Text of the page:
Stop Self-Diagnosing Your Food Allergies And Intolerances

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Stop Self-Diagnosing Your Food Allergies And Intolerances
Don't turn to Dr Google for answers to health-related queries. Image: Getty

Twenty-six-year-old Georgia has been living with lactose intolerance for more than a decade. When she first developed symptoms — stomach sensitivity, gas, and diarrhea — she was lucky her mother, a dietitian, corrected her own self-diagnosis of gastro as a food intolerance. Others like her aren’t as fortunate.

A recent study by YouGov and Liddells Lactose Free Dairy, which surveyed 1,000 respondents in Australia, revealed that a worrying 22 per cent of Aussies reported self-diagnosing a food intolerance. About 35 per cent who identified as having an intolerance never consulted a doctor to get an official diagnosis or management care for their symptoms.

In a phone interview with Lifehacker Australia, Georgia admitted many of her friends turn to Dr Google to diagnose themselves because they are too embarrassed to talk about ‘gross’ symptoms like vomiting and diarrhea, even with their GP.

“I think because I’ve grown up around a family that is very open to speaking about health-related stuff, I was pretty comfortable talking to them and others about lactose intolerance,” Georgia said.

“But I do have friends who kind of feel like it’s something they need to be ashamed of or it’s something they need to hide. While saying that, I have recently noticed a lot more people are opening up about dealing with their intolerance to food given an increase in awareness.”

Worryingly, the research found nearly a third of Aussies (32 per cent) admitted to not knowing the difference between lactose intolerance and dairy allergy. In fact, 43 per cent of people who reported on having a food intolerance said they cut out dairy entirely from their diet to relieve symptoms.

This, Gut Health Specialist and Dietitian Nicole Dynan said, was alarming, and she went on to warn against dietary self-diagnosis. According to her, cutting out important food groups from your diet can have adverse effects on both your physical and mental health.

“Dairy contains crucial nutrients like calcium and vitamins that can be more difficult to obtain in other food groups and, without them, people run the risk of developing health problems in the long run,” Dynan explained in a media release.

“It’s important to make sure that you keep up a well-balanced diet that works for you to get all the nutrients your body needs.

“It’s great to see that Australians have used the recent downtime to care for their personal health and wellbeing, but it’s always a good idea to get an opinion from a professional before making significant changes to a diet, as there are plenty of options that don’t require elimination of entire food groups that people may be unaware of.”

Food allergy versus food intolerance

For many Australians, there’s a knowledge gap when it comes to food allergies and food sensitivity – terms that should not be used interchangeably even if symptoms overlap.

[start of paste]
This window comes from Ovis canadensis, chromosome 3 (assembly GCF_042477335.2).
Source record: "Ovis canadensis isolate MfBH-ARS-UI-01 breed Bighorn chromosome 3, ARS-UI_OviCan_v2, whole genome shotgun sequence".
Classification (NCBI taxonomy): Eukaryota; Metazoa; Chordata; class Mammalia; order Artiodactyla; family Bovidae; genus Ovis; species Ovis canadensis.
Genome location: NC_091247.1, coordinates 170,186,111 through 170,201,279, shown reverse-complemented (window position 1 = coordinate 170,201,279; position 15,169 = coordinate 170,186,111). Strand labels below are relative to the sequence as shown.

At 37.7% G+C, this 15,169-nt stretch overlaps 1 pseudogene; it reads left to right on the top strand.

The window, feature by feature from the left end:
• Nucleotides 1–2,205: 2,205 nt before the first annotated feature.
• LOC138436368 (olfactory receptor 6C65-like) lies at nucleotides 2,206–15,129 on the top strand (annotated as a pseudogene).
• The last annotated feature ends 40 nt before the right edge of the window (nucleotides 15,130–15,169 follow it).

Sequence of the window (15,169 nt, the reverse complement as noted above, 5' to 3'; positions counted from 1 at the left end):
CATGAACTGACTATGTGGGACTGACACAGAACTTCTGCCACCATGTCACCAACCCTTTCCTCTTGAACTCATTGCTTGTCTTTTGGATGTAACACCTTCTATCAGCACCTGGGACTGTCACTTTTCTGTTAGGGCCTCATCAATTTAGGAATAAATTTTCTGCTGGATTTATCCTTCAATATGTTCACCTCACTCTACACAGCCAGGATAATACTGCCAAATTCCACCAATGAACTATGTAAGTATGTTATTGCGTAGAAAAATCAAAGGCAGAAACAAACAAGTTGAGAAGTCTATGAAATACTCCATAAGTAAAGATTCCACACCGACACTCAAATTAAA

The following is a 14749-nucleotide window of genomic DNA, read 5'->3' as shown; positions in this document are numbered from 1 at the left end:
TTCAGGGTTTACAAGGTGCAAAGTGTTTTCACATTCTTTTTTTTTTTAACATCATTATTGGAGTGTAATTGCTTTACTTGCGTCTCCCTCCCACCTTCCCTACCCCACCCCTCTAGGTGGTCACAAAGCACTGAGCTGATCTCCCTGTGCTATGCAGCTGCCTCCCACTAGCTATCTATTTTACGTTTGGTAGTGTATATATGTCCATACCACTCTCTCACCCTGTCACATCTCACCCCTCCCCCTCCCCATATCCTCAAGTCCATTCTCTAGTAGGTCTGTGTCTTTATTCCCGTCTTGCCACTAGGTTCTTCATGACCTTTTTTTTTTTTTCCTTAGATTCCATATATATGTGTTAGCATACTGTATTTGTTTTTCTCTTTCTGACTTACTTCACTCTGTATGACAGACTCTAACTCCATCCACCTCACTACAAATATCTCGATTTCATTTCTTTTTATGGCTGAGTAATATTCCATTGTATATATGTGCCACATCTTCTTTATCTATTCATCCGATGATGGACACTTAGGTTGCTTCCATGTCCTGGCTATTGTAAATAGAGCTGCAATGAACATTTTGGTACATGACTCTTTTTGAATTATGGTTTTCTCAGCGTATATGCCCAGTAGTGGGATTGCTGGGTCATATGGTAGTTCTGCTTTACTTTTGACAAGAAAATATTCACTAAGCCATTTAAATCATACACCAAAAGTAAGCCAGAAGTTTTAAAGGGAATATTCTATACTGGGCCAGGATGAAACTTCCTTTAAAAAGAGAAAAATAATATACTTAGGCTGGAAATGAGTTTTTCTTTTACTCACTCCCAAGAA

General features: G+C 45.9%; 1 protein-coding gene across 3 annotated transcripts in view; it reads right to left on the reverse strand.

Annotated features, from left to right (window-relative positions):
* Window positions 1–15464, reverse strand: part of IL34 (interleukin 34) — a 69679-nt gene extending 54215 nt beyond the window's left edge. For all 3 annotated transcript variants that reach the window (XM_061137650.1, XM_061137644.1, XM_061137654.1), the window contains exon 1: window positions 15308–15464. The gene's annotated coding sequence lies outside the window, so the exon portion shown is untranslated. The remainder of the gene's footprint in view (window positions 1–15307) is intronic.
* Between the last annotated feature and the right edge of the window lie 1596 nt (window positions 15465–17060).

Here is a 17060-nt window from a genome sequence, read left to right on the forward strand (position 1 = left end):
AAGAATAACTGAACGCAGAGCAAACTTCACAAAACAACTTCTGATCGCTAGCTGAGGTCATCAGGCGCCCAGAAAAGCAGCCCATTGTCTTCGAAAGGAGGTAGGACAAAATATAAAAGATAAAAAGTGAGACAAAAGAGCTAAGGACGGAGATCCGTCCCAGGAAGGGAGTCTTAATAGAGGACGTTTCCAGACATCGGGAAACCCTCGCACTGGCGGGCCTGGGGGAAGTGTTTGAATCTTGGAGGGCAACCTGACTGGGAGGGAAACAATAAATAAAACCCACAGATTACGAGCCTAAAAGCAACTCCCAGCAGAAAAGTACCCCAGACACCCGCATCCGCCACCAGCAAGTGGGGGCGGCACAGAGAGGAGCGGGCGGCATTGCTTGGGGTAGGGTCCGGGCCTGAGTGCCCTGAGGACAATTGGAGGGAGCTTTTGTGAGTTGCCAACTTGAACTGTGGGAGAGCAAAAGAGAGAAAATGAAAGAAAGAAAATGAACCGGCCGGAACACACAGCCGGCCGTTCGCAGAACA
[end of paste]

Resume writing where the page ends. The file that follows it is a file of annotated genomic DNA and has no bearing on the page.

Better Health, Victoria helps define each term and why allergies are an immune response whereas food intolerance is a chemical reaction.

Allergies are an overreaction of the body’s immune system to a protein. These proteins may be from foods, pollens, house dust, animal hair or moulds. They are called allergens. The word allergy means that the immune system has responded to a harmless substance as if it were toxic.

Food intolerance is a chemical reaction that some people have after eating or drinking some foods; it is not an immune response. Food intolerance has been associated with asthma, chronic fatigue syndrome and irritable bowel syndrome.

An article from The Washington Post further explained that while food allergies can be diagnosed with the help of a board-certified allergist though skin-prick tests and IgE blood tests, but there aren’t any validated tests for food intolerances.

Given the gap in information and findings from the recent study, please do yourself a favour and visit the GP or a dietitian if you feel any discomfort after eating specific foods. They’ll help you uncover exactly what’s impacting your health and give you advice on managing your symptoms in the best way possible. Don’t ask Dr Google.

Comments

  • Self-diagnosis is only a bad thing to do if the resulting self-treatment is harmful.

    In many cases, doctors and even specialists such as dermatologists cannot diagnose the cause, so the patient is left with no other options. This is my experience.

    • +1

      “…there aren’t any validated tests for food intolerances.”

      In my experience, it is often up to the patient to do a lot of the heavy lifting when it comes to diagnosing intolerances. Yes it is always a good idea to visit your GP first and discuss your symptoms, but it is more often than not a trail and error approach undertaken by the patient. Dr Google can be a great help in the correct approach for diagnosis if you are unable to fund expensive GP or dietician visits etc.

      I have found that many GP’s are simply and expensive ‘let me google that for you’ and a subsequent referral if you are lucky.

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